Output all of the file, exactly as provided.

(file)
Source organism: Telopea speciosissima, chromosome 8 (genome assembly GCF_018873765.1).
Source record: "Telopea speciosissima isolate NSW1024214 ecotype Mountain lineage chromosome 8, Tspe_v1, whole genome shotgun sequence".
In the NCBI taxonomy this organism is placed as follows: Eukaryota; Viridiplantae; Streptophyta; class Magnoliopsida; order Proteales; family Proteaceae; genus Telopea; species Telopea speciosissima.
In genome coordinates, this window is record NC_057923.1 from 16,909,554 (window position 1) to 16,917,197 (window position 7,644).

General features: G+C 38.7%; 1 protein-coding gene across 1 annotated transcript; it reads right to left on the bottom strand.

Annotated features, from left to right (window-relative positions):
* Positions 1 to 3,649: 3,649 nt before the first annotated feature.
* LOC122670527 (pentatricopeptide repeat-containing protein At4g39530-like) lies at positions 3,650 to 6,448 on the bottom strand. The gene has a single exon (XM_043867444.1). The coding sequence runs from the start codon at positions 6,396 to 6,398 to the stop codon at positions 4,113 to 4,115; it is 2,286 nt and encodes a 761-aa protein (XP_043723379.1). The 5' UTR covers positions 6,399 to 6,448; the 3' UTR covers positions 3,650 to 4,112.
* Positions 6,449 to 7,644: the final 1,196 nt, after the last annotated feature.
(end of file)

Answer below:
Source organism: Telopea speciosissima, chromosome 8 (genome assembly GCF_018873765.1).
Source record: "Telopea speciosissima isolate NSW1024214 ecotype Mountain lineage chromosome 8, Tspe_v1, whole genome shotgun sequence".
In the NCBI taxonomy this organism is placed as follows: Eukaryota; Viridiplantae; Streptophyta; class Magnoliopsida; order Proteales; family Proteaceae; genus Telopea; species Telopea speciosissima.
In genome coordinates, this window is record NC_057923.1 from 16,909,554 (window position 1) to 16,917,197 (window position 7,644).

General features: G+C 38.7%; 1 protein-coding gene across 1 annotated transcript; it reads right to left on the bottom strand.

Annotated features, from left to right (window-relative positions):
* Positions 1 to 3,649: 3,649 nt before the first annotated feature.
* LOC122670527 (pentatricopeptide repeat-containing protein At4g39530-like) lies at positions 3,650 to 6,448 on the bottom strand. The gene has a single exon (XM_043867444.1). The coding sequence runs from the start codon at positions 6,396 to 6,398 to the stop codon at positions 4,113 to 4,115; it is 2,286 nt and encodes a 761-aa protein (XP_043723379.1). The 5' UTR covers positions 6,399 to 6,448; the 3' UTR covers positions 3,650 to 4,112.
* Positions 6,449 to 7,644: the final 1,196 nt, after the last annotated feature.